Vomiting in cats is all too common, and it’s extremely unpleasant for cats and pet parents alike. Most of the time, throwing up an occasional hairball or a little bit of kitty food isn’t cause for alarm. But if your cat is throwing up every time he eats, vomiting more frequently than once a week, or is displaying other symptoms of illness, it might be time to call the vet. Here’s what you need to know to assess your cat’s condition.
Signs Your Cat’s Vomiting is Serious
According to experts at Bond Vet clinic in Brooklyn, NY, the following symptoms indicate that your cat’s vomiting is serious, and you’ll want to seek immediate veterinary care:
- The vomiting is frequent or severe or it continues when the stomach is empty.
- Any vomiting that continues for more than a day or two.
- Your cat is lethargic or has a fever.
- You suspect they’ve eaten something poisonous or something that could be causing an intestinal blockage.
- They have diarrhea along with the vomiting.
- They don’t want to eat.
- There’s blood in their vomit.
- They’re displaying signs of stomach pain, such as hunching up, crying, or not wanting to be touched.
- Their gums are pale or dry, which could indicate dehydration or anemia.
- If you gently pinch the skin over your cat’s shoulder blades like a tent and it doesn’t snap back right away, he’s probably dehydrated.
Common Causes of Vomiting in Cats
Here are the top seven common causes of vomiting in cats to help you decide if your cat should see the vet right away.
Eating Too Fast
If your cat vomits every time he eats, there’s a good chance he’s eating too fast. This behavior is common in homes with more than one cat where the cat feels like he needs to eat his food before another cat takes it. If this sounds like your cat, try separating him from the other cats during feeding times so he doesn’t feel so stressed. Feeding smaller meals throughout the day may also help.
Vomiting after eating is also common with sudden diet changes or vigorous activity after eating. If none of these situations seem to fit your cat it’s time for a visit to the vet to see if your cat has an undiagnosed health condition.
Eating Something They Can’t Digest
Cats are incredibly curious and one of their favorite ways to investigate the things they find is by tasting them. It’s quite common for a cat to vomit after eating something he can’t digest, such as part of a toy, their hair during grooming, grass, paper, or whatever else catches their fancy. Their body rejects it and it’s often vomited up whole, along with some bile or foam.
If your cat does this once, and then seems normal, there’s probably nothing to worry about. However, if you suspect he may have eaten something poisonous, he’s displaying signs of choking, he can’t go to the bathroom, or he’s vomiting repeatedly, head for the vet right away.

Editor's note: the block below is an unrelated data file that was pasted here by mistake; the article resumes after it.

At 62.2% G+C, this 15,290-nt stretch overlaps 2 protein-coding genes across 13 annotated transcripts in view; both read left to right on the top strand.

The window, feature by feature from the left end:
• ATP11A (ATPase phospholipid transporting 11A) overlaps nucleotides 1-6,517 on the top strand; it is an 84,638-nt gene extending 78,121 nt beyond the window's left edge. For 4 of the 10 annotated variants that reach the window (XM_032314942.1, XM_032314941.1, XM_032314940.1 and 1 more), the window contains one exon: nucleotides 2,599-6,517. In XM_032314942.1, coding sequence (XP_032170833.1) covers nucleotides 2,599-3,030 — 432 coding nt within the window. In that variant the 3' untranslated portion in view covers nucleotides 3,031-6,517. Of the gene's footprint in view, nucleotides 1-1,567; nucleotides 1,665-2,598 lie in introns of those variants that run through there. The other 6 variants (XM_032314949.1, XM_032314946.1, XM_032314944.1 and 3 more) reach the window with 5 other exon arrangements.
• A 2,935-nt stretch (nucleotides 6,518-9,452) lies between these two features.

Poisoning is a real risk for cats because they like to chew on things. As with any other animal, if a cat eats something poisonous, his body will try to expel it right away through vomiting. Chemicals, insecticides, medications, some plants, and certain human foods can be toxic to cats. If you suspect your cat may have had access to something poisonous, or his vomiting is violent, sudden, and frequent, head to the emergency vet immediately.
Food allergies are more common in cats than you might think, and they can develop even if your cat has been eating the same food for a long time. If your cat is allergic to an ingredient in his food, he may throw up after he eats. Some of the most common food allergens in cats are milk, wheat, corn, eggs, fish, and beef.
If your cat is throwing up regularly after meals, you should have the vet check for an underlying health issue. If there isn’t one, changing his diet to a food that doesn’t contain common cat allergens might solve the problem.
Bacterial and Viral Infections
It’s not uncommon for cats to get infections, just like people. Vomiting is a common symptom of bacterial and viral infections, like giardia and salmonella. If your cat’s vomiting is sudden and frequent, an infection could be the cause and veterinary intervention may be needed to solve the problem.
Disease and Illness
Sadly, disease and illness are also a common cause of vomiting in cats. Cancer, hyperthyroidism, diabetes, kidney disease, liver failure, and irritable bowel disease can all cause vomiting. If your cat is vomiting more than once a week, it’s time for a visit to the vet to rule out any of these conditions, especially if he’s displaying other signs of illness, such as weight loss or lethargy.
Internal parasites can also cause vomiting in cats. Whipworms, tapeworms, hookworms, and roundworms can cause excessive vomiting and they can often lead to other health issues. If your cat is vomiting more than once a week, see the vet for diagnosis and treatment.
Many things can cause a cat to vomit, and some of them are very minor. However, there could also be a serious or even life-threatening issue. If the cause of your cat’s vomiting isn’t obvious and resolvable, you should see your vet in order to rule out an underlying health condition. If the vomiting is frequent, contains blood, or is accompanied by other symptoms of illness, immediate emergency veterinary care is required.
Since your cat can’t speak up and tell you what’s wrong, it’s always a good idea to contact the vet if your cat is vomiting, even if it’s just for your own peace of mind.